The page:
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The Liberals' Freeland Dilemma
On The Potential Need For A Change
It’s impossible to start a column about the current state of this Liberal government without acknowledging that they would be fucked worse than a Leafs fan when they lost that 4-1 lead a decade ago if the election was now. The reason I don’t really talk about the polls much these days isn’t a denial of that reality, it’s that that reality makes it fairly boring. Plenty of smart people are on that beat, as it were, so no need for me to duplicate their work (and likely do it worse).
What is interesting is all the discourse around this basic truth – whether they’ll get wiped out, whether they’ll flirt with 20%, whether the NDP might finally get a rise from this – but what’s most fascinating is what I’d do if I was suddenly given the keys to the car. It’s a valuable intellectual exercise mostly because of what it dismisses, at least for me. The idea of a Trudeau leadership change is mostly absurd because the only place this government is doing well is in Quebec. Yank the Quebecer for Freeland and Anand and you might gain back in Ontario, but you might gain back with JT anyways, and you’re likely fucked in Quebec without him.
On the policy front, anyone who is selling an easy solution back to the top of the polls is patently lying to you. Rishi Sunak has been running what you might call the One Quick Trick government – every week there’s some new entirely invented dividing line drawn to try and engineer a rally in the polls. First it was his 5 Pledges and then it was some tough on immigration shit and then there was some stopping the War On Motorists crap and then on Thursday night the Tories lost two of their 60 safest seats. Anyone who claims that Trudeau can press a magic button and solve his ills is peddling snake oil.
So, what can they do? Conceding there’s no silver bullet in either the personnel or policy ranks diminishes the sexiness of this column, but it also makes clear the path for the government. It involves letting Sean Fraser keep bullying municipalities and provinces into Building Some Fucking Housing, obviously, but it also might involve a fairly radical change at the heart of the government.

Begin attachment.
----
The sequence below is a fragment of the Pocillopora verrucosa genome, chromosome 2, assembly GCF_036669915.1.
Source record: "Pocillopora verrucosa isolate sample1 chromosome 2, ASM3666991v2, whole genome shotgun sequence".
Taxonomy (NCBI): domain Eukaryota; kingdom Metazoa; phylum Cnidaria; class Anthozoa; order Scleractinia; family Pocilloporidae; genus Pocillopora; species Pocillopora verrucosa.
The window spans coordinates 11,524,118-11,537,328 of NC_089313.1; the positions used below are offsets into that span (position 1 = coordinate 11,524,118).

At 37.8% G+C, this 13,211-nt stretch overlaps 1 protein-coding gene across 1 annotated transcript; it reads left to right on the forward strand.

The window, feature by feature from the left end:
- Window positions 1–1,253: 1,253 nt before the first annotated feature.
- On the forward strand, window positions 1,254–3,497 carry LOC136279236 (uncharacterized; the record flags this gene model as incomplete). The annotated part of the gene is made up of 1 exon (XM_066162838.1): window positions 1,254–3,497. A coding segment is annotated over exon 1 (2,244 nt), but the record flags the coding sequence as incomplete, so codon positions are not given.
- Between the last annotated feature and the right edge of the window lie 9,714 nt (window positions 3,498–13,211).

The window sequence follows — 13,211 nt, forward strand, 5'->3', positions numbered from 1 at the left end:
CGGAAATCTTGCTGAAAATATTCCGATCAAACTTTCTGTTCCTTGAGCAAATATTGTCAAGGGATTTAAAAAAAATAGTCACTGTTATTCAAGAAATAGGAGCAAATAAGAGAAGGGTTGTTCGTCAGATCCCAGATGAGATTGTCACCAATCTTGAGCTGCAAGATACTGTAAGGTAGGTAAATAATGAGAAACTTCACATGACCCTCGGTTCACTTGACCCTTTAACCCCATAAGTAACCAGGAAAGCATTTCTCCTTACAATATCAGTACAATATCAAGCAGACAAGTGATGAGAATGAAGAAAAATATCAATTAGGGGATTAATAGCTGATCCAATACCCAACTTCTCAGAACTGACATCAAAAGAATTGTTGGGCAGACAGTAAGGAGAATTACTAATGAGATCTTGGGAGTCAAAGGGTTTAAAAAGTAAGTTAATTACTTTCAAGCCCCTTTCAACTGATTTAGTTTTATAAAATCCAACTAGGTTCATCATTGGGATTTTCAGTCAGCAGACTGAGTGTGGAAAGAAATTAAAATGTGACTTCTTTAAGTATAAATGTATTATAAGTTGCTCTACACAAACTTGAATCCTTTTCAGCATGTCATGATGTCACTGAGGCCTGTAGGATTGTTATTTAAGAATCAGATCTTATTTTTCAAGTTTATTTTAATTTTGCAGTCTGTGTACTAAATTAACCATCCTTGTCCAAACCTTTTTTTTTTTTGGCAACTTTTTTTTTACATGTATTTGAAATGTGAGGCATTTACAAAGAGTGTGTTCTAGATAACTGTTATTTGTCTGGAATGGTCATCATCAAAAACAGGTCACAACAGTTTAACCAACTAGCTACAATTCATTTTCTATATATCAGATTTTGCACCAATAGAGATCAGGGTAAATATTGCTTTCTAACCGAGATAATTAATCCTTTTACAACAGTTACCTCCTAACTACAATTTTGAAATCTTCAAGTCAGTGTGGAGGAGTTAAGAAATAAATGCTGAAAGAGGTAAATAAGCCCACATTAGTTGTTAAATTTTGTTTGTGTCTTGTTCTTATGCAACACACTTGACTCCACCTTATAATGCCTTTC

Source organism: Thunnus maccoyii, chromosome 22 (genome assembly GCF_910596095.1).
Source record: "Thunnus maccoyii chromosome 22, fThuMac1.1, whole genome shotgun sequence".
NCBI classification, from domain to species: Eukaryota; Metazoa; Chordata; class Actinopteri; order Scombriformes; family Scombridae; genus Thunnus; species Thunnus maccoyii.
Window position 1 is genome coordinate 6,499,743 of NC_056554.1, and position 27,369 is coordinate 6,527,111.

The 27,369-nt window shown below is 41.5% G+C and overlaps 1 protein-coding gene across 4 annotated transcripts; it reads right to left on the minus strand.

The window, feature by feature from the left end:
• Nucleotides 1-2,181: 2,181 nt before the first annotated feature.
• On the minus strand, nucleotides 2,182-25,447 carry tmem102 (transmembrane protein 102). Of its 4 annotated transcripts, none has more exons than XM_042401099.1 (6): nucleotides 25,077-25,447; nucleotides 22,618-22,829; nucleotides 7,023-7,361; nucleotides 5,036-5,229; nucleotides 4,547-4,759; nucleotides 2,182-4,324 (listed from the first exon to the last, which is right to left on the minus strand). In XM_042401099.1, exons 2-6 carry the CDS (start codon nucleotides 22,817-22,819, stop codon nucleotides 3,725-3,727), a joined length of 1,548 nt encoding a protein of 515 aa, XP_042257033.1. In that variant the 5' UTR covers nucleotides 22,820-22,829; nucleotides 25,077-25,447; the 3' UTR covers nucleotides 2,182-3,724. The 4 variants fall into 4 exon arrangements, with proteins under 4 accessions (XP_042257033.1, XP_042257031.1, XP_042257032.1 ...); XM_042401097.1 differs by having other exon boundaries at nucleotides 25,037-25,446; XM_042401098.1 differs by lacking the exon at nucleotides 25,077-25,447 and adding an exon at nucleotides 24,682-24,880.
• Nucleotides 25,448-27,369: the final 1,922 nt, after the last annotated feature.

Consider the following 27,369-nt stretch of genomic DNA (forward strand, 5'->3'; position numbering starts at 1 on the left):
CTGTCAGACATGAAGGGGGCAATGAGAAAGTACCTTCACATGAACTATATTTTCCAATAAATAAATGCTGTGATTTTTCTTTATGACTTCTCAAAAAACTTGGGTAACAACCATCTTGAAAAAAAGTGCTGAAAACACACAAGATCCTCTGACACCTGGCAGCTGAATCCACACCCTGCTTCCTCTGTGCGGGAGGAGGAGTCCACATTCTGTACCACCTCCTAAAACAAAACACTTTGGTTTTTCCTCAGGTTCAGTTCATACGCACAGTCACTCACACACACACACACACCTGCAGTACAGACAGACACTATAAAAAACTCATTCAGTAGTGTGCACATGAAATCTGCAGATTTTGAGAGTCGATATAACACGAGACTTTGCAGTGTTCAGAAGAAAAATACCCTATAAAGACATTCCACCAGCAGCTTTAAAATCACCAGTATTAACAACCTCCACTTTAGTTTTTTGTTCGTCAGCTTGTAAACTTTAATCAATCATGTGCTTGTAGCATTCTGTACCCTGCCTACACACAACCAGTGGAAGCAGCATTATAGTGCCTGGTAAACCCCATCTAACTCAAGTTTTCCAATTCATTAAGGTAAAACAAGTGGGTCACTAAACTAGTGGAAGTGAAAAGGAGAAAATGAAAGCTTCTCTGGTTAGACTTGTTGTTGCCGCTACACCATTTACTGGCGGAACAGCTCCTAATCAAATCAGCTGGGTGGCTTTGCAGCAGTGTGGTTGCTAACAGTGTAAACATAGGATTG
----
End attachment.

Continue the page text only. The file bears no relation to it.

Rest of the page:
Is it time to consider life without Chrystia Freeland?
I’m not sure I believe this, but the case for Freeland exiting as Finance Minister – presumably with some cushy international job lined up – is more persuasive than I thought it would be. She did what the Liberals wanted from a Finance Minister when Bill Morneau resigned/was fired/stepped in front of the train before he was pushed, but since the election, the government has tried to chart what could be best described as a no man’s land fiscal path – not sufficiently radical or redistributive for people to notice the help, not sufficiently austere that she was able to stem the tide of rate hikes.
The fact that this has been a failure is apparent – the Liberals are in the mid 20s in the polls and they’re ditching their fiscal strategy for an austerity 2024 budget to throttle demand in the economy and induce rate cuts – but for some reason there’s been little focus on the Finance Minister who’s having to ditch her entire strategy. In terms of the Liberals offering someone as a symbol or a totem, there’s very few people it can be. You can’t move Joly during a war and during whatever the fuck we’re calling the Israel-Hamas situation, Anand’s only been a prominent figure for so long, and Trudeau isn’t going anywhere, come hell or high water it seems.